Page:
We talk a lot at HRP about ‘history where it happened’. This is no idle boast. There are so many iconic moments that took place in our palaces – from the macabre (where Anne Boleyn lost her head) to the romantic (where Victoria first clapped eyes on Albert) – that it’s hard to step on a flagstone or floorboard which hasn’t got a tale to tell. As well as making for a fascinating work life, this has also proved a real inspiration for my other career as an author and historian.
I have just finished a non-fiction biography of Thomas Cromwell, once among the greatest villains in history but now transformed into a hero by the expert penmanship of Hilary Mantel. Wolf Hall and its sequel Bring up the Bodies have taken the publishing world by storm, becoming international best sellers, winning two Booker Prizes, and being snapped up by the RSC and BBC for stage and television productions.
The man behind the phenomenon is a somewhat unlikely hero. For years reviled as a Machiavellian schemer who brought down the monasteries and lined his own pockets in the process, Cromwell was in fact a great deal more likeable than that. True, he was ruthless and did not flinch from sending opponents such as Anne Boleyn and Thomas More to their deaths, but he was also funny, irreverent, charming and cultured. In short, the sort of person you would like to sit next to at a dinner party, if not in your place of work.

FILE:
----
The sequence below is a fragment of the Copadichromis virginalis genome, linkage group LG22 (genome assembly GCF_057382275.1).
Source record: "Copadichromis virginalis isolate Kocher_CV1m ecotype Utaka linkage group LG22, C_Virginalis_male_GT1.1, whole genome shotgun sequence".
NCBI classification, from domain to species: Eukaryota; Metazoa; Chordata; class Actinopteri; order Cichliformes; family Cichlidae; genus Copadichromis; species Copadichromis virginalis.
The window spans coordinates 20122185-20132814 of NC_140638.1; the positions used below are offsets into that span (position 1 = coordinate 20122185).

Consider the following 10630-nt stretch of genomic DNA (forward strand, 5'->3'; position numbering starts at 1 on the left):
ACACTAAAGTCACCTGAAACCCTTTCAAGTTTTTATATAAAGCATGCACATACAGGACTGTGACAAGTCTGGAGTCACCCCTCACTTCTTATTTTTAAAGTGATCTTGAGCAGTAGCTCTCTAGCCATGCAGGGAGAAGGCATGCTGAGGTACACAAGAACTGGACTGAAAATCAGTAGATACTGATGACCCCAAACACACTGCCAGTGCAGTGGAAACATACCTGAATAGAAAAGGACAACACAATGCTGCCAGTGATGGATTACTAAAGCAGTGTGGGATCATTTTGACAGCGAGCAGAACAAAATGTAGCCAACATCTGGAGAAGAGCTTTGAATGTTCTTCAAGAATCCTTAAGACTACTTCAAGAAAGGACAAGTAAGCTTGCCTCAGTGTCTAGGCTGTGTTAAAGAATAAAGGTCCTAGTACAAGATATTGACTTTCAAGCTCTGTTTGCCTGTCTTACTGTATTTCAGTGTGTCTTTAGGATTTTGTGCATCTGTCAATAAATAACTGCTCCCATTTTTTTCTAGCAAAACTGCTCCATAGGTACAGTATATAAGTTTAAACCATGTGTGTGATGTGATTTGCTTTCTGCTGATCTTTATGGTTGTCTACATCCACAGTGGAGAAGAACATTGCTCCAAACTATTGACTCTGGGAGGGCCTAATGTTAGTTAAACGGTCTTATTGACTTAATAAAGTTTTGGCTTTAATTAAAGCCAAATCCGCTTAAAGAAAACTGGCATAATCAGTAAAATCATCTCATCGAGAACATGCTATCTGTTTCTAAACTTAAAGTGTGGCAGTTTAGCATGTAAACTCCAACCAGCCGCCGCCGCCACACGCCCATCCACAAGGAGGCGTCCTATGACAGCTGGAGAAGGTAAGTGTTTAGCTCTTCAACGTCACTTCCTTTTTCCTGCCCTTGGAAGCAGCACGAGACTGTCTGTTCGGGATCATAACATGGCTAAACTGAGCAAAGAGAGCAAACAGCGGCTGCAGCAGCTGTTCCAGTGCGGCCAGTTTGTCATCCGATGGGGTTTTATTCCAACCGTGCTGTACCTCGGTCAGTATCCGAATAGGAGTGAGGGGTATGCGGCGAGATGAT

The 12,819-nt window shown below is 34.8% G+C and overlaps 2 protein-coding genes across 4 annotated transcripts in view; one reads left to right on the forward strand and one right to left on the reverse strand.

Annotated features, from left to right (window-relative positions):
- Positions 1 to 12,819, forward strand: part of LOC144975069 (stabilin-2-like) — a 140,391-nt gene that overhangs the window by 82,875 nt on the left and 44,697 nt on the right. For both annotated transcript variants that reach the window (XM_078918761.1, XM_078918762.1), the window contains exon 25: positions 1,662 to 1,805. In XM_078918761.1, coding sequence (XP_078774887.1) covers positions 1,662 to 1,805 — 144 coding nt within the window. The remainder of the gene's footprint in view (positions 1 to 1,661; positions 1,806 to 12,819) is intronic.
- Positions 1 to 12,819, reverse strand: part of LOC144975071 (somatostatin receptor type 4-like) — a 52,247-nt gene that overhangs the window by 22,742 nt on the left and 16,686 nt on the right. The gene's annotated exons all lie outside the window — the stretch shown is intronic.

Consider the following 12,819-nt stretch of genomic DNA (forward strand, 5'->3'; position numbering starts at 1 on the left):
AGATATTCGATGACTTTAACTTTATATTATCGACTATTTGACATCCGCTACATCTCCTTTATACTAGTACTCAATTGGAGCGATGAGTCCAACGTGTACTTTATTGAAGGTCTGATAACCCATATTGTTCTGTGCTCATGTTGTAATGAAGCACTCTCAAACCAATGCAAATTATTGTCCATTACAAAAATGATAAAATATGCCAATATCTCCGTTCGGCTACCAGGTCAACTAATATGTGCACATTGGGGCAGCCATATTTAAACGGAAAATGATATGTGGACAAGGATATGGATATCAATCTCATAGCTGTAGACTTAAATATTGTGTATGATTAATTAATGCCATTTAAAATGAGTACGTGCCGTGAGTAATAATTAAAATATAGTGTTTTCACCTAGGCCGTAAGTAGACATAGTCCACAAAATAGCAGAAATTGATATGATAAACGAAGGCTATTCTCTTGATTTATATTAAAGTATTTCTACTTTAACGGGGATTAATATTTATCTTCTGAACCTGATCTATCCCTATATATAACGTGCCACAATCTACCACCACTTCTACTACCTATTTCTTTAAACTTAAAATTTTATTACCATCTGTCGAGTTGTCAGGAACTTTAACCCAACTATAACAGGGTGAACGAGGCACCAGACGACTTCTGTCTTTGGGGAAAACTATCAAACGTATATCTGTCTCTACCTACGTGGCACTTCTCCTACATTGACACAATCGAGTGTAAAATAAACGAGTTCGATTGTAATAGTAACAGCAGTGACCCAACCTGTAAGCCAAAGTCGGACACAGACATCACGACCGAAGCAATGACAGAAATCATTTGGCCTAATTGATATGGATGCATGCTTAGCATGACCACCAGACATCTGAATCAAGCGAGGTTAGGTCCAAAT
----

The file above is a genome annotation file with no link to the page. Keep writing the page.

In researching Cromwell’s life, it became apparent just how important two of our palaces were to his career: Hampton Court, built by his disgraced first master, Cardinal Wolsey, was the site of numerous council meetings and private audiences with Henry VIII, as well as banquets that he attended in the Great Hall. It was also here that the intrigues surrounding the King’s marriages, in which Cromwell was intricately involved, were spun. He was also very familiar with the Tower of London, particularly after he was made Master of the Jewels. He made several visits to Thomas More in his cell in the Bell Tower as he tried to pressure him into recognising Henry’s supremacy over the church and the legitimacy of his marriage to Anne Boleyn. Five years later, in 1540, Cromwell himself was imprisoned at the Tower when it all went horribly wrong and he was accused of treason.
There may be no trace of Cromwell at either palace now, but being able to tread the same paths, look out of the same windows and see (almost) unaltered views, and above all to get a sense of the atmosphere of the Tudor court has been invaluable to my research. But if all of that is a bit too ethereal, then there is the very tangible fact that if you walk up to the altar of the Chapel of St Peter ad Vincula in the Tower of London, you will be standing over the bones of the man himself. That, surely, is ‘history where it happened’ enough for anyone.
Dr Tracy Borman, Joint Chief Curator